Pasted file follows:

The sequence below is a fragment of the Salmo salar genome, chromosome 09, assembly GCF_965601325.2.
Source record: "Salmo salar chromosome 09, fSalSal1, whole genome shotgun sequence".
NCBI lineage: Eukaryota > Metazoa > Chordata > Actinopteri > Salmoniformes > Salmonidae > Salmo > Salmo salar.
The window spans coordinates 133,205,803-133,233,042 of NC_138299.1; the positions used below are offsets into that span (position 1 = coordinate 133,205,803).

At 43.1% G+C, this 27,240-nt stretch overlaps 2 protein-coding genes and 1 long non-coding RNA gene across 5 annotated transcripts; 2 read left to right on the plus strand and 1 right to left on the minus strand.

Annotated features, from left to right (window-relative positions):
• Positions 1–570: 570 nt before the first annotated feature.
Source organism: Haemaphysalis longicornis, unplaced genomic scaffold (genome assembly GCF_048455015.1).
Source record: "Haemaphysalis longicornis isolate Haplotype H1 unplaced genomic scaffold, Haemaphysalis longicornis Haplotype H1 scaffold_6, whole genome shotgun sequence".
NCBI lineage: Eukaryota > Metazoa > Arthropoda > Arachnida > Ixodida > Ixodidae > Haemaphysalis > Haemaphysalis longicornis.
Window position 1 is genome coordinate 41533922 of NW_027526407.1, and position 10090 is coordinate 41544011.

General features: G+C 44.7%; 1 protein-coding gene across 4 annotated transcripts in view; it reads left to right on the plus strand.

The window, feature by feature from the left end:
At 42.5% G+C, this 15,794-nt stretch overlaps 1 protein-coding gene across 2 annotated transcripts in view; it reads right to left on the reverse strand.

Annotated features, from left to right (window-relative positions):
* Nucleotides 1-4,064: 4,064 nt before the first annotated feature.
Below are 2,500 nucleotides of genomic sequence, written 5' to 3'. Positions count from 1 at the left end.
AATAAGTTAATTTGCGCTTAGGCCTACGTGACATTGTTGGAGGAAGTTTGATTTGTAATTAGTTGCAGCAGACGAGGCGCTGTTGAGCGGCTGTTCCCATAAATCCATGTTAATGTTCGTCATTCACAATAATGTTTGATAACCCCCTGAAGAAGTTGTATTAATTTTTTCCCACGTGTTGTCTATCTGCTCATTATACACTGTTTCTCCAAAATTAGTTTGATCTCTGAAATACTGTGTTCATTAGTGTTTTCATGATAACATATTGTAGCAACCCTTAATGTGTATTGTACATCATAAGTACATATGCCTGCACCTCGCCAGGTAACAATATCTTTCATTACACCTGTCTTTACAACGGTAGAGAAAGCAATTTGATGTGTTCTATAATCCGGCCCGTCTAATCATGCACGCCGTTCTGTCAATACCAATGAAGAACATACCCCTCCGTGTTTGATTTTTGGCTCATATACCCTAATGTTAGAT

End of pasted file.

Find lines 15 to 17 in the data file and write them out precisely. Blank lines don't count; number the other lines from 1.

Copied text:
Annotated features, from left to right (window-relative positions):
* Nucleotides 1-4,064: 4,064 nt before the first annotated feature.
Below are 2,500 nucleotides of genomic sequence, written 5' to 3'. Positions count from 1 at the left end.